From left: Simon Hoyle, Paul Heath, David Haintz, Wayne Marsh

A large and growing pool of capital around the world is looking for great advice businesses to invest in and those that are professionalised will be considered front of queue, according to a panel discussion. 

At the Professional Planner Advice Practitioner Summit last week, Koda Capital CEO Paul Heath said profitability, professionalism and succession planning are among the key elements external investors look for. 

“Capital gets attracted to sustainably profit business models universally – in the wealth advice industry here in Australia, there are now many models that can demonstrate sustainable profitability,” he said. 

“It was quite hard under the old structure of vertical integration to demonstrate that in the way that you can do it today. Sustainable profitability is important.” 

In the last 12 months, US-based firm Emigrant Partners purchased an ownership stake in the Koda and months later executed a merger with WA-based advice firm Redwood Wealth Alliance. 

“Professionalism is a signal for a sustainable investment model; these investors, by and large, are looking for long term investment capable investment opportunity,” Heath said. 

“They want to deploy their capital into profitable businesses for long periods of time. The professionalism of the practices they are buying is critical that because it points towards sustainability.”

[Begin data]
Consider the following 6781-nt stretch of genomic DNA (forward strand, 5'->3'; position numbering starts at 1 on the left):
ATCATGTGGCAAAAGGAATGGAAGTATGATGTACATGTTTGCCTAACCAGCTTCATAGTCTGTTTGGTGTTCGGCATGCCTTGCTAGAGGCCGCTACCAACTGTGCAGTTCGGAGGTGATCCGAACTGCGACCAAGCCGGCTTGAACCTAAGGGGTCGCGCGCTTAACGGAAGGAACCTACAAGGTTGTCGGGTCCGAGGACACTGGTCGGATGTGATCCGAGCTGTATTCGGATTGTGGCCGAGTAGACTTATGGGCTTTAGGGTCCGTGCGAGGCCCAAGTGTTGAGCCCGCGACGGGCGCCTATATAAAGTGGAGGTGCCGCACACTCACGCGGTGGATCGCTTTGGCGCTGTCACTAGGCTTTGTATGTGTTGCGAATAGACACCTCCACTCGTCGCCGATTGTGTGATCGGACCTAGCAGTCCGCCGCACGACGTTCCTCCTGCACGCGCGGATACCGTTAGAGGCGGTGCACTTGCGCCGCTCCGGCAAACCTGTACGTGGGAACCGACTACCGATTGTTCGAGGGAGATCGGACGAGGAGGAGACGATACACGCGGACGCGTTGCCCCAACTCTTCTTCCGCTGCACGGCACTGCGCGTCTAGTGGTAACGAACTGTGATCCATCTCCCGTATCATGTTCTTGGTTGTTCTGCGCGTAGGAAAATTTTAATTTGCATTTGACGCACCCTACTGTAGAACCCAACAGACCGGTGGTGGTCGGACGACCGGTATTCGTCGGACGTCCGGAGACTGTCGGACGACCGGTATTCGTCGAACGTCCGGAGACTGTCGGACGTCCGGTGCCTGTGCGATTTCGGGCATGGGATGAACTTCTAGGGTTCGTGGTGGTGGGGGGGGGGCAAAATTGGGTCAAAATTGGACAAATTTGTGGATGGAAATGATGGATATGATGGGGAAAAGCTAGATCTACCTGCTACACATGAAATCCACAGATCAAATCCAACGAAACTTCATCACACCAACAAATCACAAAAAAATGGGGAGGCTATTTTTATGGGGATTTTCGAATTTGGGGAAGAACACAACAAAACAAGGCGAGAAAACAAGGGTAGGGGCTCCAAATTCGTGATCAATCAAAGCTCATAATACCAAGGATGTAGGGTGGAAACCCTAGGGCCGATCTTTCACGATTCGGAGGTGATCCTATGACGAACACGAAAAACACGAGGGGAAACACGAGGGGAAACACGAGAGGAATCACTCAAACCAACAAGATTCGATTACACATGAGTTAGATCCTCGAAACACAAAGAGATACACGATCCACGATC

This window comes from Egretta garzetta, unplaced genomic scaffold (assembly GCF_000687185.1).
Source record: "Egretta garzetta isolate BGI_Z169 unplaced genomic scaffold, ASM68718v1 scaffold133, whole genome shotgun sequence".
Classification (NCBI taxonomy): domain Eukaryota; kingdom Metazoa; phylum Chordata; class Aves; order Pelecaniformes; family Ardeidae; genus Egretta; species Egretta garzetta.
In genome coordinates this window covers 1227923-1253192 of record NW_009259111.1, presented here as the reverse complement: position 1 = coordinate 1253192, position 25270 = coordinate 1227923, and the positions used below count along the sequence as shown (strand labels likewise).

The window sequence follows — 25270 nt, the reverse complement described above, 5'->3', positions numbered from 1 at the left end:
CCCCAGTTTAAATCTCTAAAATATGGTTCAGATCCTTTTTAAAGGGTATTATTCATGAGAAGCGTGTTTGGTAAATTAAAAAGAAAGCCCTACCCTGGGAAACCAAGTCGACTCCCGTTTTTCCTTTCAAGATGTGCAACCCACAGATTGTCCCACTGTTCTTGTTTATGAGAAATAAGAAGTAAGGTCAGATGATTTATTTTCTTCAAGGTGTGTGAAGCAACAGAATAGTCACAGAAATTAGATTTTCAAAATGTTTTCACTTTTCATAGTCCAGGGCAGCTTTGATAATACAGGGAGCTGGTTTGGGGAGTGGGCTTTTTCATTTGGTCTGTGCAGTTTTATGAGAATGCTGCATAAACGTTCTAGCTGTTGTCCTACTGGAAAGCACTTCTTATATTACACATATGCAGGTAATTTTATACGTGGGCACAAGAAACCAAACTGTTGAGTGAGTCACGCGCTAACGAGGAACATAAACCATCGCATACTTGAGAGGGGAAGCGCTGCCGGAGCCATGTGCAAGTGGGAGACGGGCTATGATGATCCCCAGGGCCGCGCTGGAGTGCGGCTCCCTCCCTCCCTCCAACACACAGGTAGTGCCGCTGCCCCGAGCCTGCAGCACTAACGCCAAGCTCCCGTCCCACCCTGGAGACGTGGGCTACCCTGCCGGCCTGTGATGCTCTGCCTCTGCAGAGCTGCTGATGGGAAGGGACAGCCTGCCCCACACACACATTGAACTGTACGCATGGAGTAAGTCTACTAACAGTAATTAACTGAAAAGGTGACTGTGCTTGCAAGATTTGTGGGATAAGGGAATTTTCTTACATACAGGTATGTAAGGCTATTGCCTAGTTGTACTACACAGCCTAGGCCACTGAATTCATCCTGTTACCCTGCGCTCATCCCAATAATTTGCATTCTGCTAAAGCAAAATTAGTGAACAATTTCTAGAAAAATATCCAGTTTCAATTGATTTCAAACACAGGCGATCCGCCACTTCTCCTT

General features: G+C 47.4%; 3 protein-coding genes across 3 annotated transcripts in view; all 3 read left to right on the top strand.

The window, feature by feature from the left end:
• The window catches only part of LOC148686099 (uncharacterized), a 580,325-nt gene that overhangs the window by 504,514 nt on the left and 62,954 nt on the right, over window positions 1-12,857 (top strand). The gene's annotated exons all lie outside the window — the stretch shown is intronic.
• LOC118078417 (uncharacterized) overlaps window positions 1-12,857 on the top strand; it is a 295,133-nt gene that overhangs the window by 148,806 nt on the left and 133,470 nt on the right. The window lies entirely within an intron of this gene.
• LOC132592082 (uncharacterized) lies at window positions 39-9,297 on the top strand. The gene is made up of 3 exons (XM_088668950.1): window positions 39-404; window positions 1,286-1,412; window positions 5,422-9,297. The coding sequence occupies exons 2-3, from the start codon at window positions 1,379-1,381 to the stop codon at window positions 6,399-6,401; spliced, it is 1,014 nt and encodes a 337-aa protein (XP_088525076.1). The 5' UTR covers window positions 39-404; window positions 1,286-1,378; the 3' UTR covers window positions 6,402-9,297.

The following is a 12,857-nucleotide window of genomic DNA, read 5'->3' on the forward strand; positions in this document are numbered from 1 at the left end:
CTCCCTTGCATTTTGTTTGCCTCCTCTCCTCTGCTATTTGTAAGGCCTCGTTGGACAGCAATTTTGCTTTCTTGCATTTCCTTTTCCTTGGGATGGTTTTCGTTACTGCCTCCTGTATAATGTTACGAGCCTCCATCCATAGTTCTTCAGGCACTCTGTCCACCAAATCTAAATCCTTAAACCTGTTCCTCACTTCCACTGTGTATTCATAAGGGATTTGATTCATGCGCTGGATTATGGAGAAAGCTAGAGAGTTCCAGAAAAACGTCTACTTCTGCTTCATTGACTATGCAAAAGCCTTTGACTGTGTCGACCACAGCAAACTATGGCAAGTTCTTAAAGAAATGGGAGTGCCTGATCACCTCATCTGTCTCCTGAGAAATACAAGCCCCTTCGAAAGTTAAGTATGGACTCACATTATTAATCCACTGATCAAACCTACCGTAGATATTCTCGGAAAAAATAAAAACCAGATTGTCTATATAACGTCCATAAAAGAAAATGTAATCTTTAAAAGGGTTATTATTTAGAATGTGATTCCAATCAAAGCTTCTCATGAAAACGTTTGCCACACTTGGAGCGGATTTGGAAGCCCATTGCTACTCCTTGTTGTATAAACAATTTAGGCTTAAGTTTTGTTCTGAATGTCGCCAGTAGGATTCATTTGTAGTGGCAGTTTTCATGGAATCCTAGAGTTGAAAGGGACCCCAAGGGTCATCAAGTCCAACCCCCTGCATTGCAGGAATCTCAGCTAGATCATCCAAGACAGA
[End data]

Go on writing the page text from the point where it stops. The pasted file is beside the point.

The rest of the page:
The third element investors look for, according to Heath, is the demonstration of a succession plan. 

A succession plan is valuable because investors want to see multiple generations of professionals use their capital to grow the business, Heath said. 

“I also look for disruption because disruption equals opportunity for professional investors. That’s where they can bring their experience and expertise and deploy it in a really important way.” 

Global Adviser Alpha & Merchant Investment Management principal David Haintz said the starting point to attracting capital is by making deliberate plans around the future of the business. 

He added that means reviewing why the business exists, if key stakeholders are enjoying the work, and the path to further growth. 

“[If] you’re implementing that, and you’re a bit of an entrepreneurial type, you’ll be attractive, at least to initial conversations from a business perspective,” he said. 

Diverger head of mergers and acquisitions Wayne Marsh said advice firms should be attractive from an external capital perspective for those that are growing, but accepts that might not be of interest to all businesses.